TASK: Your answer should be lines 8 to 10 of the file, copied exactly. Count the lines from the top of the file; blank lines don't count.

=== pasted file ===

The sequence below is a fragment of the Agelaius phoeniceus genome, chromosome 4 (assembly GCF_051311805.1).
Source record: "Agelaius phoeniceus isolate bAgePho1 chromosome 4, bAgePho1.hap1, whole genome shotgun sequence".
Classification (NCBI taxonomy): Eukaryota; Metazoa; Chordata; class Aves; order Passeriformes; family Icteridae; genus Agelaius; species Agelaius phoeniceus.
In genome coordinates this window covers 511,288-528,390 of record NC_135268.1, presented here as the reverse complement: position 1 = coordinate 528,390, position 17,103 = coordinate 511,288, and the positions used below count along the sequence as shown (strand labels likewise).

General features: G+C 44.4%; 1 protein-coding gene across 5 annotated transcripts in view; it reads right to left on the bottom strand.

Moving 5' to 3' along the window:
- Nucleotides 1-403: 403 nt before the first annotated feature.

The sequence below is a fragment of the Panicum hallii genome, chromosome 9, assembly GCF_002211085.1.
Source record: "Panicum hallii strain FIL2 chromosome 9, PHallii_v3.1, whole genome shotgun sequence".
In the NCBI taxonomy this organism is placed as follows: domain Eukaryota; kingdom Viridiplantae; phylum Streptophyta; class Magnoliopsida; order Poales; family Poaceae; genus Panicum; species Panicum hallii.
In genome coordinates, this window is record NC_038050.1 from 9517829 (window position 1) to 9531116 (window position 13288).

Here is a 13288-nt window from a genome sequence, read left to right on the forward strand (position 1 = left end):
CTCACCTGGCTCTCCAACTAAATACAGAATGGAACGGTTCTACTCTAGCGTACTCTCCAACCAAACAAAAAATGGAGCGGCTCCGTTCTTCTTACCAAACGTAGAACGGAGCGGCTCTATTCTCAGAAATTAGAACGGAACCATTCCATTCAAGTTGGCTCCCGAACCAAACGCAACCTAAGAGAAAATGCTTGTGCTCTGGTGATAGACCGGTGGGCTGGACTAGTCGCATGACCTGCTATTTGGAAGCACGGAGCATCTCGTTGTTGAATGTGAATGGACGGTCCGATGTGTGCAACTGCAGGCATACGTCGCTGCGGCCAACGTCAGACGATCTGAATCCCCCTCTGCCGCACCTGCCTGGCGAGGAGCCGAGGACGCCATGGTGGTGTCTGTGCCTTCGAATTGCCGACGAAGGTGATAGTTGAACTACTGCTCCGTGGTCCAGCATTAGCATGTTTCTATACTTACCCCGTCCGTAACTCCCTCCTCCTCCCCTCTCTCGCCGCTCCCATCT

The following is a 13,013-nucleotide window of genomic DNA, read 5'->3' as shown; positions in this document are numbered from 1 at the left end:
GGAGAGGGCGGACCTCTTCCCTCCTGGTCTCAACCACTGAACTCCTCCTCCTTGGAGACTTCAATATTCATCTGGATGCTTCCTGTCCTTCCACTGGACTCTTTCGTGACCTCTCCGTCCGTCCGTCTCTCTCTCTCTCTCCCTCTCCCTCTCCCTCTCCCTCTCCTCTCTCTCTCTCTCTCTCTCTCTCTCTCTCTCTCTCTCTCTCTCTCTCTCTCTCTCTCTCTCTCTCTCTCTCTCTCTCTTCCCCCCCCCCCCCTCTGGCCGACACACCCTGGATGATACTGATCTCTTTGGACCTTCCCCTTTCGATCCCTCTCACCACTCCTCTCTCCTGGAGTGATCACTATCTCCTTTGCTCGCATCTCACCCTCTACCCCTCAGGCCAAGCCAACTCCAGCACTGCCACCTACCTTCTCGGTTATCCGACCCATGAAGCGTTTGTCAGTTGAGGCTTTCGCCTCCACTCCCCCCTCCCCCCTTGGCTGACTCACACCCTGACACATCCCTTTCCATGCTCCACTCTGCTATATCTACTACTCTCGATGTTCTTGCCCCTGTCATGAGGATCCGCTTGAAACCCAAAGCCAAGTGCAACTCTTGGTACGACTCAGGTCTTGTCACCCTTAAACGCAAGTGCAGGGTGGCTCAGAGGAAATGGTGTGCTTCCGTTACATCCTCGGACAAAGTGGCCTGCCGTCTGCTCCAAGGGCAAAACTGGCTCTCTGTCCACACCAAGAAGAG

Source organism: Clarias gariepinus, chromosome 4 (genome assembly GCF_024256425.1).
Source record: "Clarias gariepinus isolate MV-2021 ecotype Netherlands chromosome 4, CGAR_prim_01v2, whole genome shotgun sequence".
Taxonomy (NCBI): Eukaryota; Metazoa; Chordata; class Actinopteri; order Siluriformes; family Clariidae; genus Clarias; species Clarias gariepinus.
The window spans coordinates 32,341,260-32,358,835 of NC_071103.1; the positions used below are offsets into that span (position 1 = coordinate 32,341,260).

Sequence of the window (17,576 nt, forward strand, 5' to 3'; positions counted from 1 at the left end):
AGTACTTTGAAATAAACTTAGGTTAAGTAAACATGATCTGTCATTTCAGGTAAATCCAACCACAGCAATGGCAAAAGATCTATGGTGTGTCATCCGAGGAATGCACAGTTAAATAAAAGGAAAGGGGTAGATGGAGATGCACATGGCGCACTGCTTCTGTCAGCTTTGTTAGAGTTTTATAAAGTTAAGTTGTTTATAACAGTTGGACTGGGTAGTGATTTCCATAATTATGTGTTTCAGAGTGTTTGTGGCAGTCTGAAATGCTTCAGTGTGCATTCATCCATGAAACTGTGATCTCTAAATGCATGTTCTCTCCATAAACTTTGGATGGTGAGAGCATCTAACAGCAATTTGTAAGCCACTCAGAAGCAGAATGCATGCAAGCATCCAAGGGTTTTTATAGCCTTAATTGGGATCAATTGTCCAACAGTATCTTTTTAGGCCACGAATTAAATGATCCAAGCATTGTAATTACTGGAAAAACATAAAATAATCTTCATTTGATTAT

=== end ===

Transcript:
The sequence below is a fragment of the Panicum hallii genome, chromosome 9, assembly GCF_002211085.1.
Source record: "Panicum hallii strain FIL2 chromosome 9, PHallii_v3.1, whole genome shotgun sequence".
In the NCBI taxonomy this organism is placed as follows: domain Eukaryota; kingdom Viridiplantae; phylum Streptophyta; class Magnoliopsida; order Poales; family Poaceae; genus Panicum; species Panicum hallii.